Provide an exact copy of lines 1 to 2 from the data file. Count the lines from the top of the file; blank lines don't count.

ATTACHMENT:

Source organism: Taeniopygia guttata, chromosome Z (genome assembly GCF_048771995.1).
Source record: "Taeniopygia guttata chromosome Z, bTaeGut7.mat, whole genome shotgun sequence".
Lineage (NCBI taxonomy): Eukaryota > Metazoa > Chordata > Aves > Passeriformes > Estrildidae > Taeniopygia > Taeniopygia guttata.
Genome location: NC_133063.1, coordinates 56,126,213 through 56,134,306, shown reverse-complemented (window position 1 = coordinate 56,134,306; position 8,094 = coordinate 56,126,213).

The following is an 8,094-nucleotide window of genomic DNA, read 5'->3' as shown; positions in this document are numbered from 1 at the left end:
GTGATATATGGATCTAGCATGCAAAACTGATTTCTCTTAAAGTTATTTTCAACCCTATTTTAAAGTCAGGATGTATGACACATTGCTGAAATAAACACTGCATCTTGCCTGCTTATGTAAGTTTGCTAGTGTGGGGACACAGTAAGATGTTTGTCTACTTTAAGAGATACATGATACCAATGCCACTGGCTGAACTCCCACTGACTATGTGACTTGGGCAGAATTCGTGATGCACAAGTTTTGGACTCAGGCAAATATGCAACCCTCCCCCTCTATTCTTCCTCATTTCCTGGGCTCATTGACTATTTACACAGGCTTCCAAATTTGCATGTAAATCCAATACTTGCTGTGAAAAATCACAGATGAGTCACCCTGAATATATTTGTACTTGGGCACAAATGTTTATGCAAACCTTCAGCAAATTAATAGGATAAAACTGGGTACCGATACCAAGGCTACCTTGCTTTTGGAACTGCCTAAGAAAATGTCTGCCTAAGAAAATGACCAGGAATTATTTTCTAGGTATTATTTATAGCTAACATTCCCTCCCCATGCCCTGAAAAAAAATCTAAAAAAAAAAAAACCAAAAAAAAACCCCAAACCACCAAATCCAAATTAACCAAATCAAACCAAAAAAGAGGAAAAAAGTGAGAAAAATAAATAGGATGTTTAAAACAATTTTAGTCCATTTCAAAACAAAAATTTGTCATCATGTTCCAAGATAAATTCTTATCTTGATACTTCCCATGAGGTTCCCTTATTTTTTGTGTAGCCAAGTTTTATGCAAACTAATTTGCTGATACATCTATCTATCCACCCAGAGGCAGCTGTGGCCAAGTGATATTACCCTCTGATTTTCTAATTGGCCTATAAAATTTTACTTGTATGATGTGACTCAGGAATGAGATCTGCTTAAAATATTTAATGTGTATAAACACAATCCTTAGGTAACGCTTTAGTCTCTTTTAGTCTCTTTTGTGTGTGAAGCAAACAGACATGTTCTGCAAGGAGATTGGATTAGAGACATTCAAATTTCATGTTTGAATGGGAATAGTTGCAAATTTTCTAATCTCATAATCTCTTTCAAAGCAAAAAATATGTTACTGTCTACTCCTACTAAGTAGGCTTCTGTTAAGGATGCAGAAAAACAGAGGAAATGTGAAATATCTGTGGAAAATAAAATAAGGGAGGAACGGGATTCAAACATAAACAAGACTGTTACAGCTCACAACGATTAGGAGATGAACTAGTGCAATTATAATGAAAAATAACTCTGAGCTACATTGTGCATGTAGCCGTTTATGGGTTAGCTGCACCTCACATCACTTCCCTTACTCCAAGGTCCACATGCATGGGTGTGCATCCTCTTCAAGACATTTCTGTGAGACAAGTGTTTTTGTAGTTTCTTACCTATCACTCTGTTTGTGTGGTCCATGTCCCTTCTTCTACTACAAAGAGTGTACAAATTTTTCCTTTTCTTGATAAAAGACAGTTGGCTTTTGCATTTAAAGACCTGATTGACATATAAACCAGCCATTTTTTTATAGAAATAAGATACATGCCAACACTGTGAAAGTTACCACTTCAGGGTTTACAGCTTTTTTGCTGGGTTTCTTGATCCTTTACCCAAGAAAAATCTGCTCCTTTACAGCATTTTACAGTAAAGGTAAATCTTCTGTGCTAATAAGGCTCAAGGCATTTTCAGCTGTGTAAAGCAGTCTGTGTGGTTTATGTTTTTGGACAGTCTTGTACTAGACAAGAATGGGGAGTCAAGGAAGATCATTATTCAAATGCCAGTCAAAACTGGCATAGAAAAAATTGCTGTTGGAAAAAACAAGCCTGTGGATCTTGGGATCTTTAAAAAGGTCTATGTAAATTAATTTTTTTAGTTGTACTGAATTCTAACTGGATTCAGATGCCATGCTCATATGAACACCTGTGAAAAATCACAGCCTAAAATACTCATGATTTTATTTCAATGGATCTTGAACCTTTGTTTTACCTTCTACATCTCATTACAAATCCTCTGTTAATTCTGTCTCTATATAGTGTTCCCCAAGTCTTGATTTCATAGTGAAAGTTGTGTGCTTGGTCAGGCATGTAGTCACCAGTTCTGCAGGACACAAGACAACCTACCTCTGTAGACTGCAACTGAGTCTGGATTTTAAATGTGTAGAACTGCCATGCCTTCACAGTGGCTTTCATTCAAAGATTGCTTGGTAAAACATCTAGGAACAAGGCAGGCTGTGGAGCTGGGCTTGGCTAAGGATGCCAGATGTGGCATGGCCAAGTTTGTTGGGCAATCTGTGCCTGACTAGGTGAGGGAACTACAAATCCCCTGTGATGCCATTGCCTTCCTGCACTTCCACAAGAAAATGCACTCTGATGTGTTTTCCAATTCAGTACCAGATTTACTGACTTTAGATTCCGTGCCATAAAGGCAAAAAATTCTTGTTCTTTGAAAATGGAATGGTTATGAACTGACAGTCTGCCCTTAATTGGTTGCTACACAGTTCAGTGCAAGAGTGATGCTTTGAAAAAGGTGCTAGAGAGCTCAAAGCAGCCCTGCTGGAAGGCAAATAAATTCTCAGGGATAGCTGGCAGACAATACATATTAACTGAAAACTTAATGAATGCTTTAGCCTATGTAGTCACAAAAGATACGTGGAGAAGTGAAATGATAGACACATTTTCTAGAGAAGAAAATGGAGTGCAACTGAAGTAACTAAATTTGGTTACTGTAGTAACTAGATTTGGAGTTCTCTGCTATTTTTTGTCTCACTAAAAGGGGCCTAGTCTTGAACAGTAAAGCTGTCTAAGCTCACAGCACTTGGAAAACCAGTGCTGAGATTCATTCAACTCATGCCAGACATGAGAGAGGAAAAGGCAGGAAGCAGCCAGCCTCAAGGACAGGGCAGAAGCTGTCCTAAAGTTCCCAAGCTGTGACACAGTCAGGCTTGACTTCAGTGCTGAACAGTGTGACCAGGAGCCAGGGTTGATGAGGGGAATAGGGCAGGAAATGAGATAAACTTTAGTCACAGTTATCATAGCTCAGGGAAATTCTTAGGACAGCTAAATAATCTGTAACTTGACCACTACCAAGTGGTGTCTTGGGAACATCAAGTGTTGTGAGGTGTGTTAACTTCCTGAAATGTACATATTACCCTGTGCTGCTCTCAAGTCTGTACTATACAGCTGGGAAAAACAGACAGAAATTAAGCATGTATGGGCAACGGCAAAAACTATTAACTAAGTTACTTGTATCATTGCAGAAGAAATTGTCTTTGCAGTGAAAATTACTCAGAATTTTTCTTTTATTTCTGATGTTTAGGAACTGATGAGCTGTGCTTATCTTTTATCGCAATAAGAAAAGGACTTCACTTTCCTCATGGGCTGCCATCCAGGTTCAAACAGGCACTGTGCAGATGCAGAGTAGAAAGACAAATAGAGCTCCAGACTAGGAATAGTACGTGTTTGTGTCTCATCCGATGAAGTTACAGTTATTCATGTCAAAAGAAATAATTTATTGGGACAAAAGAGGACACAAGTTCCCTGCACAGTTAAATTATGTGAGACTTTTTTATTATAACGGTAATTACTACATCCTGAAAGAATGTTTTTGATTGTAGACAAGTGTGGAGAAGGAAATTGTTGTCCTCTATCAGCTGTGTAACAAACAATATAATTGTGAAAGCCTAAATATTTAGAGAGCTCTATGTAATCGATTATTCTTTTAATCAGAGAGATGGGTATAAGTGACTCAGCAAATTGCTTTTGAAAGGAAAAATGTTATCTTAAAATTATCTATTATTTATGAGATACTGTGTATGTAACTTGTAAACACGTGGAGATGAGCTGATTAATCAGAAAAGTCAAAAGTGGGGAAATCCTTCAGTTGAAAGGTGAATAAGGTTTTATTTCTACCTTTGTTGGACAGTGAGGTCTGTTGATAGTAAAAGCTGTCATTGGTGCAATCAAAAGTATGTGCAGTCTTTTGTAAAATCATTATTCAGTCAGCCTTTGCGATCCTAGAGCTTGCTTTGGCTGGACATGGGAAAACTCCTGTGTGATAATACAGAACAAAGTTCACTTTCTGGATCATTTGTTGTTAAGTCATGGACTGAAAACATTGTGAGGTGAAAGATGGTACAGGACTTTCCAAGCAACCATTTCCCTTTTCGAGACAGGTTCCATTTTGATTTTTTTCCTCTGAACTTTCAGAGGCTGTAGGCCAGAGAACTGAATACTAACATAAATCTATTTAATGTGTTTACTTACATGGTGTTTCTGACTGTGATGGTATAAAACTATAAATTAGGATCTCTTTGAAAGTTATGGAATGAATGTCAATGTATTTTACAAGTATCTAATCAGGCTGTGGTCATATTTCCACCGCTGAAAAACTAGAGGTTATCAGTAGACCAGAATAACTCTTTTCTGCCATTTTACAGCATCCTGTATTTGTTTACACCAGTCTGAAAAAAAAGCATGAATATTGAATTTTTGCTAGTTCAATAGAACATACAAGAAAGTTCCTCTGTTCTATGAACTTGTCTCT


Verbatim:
Source organism: Taeniopygia guttata, chromosome Z (genome assembly GCF_048771995.1).
Source record: "Taeniopygia guttata chromosome Z, bTaeGut7.mat, whole genome shotgun sequence".